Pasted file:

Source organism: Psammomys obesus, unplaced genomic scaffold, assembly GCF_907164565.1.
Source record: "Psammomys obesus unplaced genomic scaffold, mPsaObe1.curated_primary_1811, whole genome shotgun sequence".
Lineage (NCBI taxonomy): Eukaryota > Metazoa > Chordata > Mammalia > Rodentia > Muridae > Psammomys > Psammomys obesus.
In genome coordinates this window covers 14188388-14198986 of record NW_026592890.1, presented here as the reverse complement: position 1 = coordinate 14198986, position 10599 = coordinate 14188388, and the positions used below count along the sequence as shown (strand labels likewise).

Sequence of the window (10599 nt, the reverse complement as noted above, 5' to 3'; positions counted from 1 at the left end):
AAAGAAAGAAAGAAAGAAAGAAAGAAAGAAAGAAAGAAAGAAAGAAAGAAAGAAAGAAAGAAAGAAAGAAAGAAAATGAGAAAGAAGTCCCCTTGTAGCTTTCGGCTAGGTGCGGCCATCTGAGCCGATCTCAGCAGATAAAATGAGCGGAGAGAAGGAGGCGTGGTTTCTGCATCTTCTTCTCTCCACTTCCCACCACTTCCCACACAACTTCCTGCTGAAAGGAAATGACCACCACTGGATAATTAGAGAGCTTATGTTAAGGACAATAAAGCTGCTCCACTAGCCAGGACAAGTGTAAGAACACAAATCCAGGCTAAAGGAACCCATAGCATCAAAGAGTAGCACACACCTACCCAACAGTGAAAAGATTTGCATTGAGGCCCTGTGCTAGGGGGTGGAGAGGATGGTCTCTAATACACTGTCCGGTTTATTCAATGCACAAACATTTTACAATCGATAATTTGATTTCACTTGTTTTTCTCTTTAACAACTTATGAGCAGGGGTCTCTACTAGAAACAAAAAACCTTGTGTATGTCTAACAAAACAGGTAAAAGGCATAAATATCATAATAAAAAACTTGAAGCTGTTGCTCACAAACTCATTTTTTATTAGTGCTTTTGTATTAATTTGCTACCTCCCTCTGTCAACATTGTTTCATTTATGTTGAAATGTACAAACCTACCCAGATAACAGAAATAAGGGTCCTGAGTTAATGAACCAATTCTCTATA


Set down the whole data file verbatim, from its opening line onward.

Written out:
Source organism: Psammomys obesus, unplaced genomic scaffold, assembly GCF_907164565.1.
Source record: "Psammomys obesus unplaced genomic scaffold, mPsaObe1.curated_primary_1811, whole genome shotgun sequence".
Lineage (NCBI taxonomy): Eukaryota > Metazoa > Chordata > Mammalia > Rodentia > Muridae > Psammomys > Psammomys obesus.
In genome coordinates this window covers 14188388-14198986 of record NW_026592890.1, presented here as the reverse complement: position 1 = coordinate 14198986, position 10599 = coordinate 14188388, and the positions used below count along the sequence as shown (strand labels likewise).

Sequence of the window (10599 nt, the reverse complement as noted above, 5' to 3'; positions counted from 1 at the left end):
AAAGAAAGAAAGAAAGAAAGAAAGAAAGAAAGAAAGAAAGAAAGAAAGAAAGAAAGAAAGAAAGAAAGAAAGAAAATGAGAAAGAAGTCCCCTTGTAGCTTTCGGCTAGGTGCGGCCATCTGAGCCGATCTCAGCAGATAAAATGAGCGGAGAGAAGGAGGCGTGGTTTCTGCATCTTCTTCTCTCCACTTCCCACCACTTCCCACACAACTTCCTGCTGAAAGGAAATGACCACCACTGGATAATTAGAGAGCTTATGTTAAGGACAATAAAGCTGCTCCACTAGCCAGGACAAGTGTAAGAACACAAATCCAGGCTAAAGGAACCCATAGCATCAAAGAGTAGCACACACCTACCCAACAGTGAAAAGATTTGCATTGAGGCCCTGTGCTAGGGGGTGGAGAGGATGGTCTCTAATACACTGTCCGGTTTATTCAATGCACAAACATTTTACAATCGATAATTTGATTTCACTTGTTTTTCTCTTTAACAACTTATGAGCAGGGGTCTCTACTAGAAACAAAAAACCTTGTGTATGTCTAACAAAACAGGTAAAAGGCATAAATATCATAATAAAAAACTTGAAGCTGTTGCTCACAAACTCATTTTTTATTAGTGCTTTTGTATTAATTTGCTACCTCCCTCTGTCAACATTGTTTCATTTATGTTGAAATGTACAAACCTACCCAGATAACAGAAATAAGGGTCCTGAGTTAATGAACCAATTCTCTATA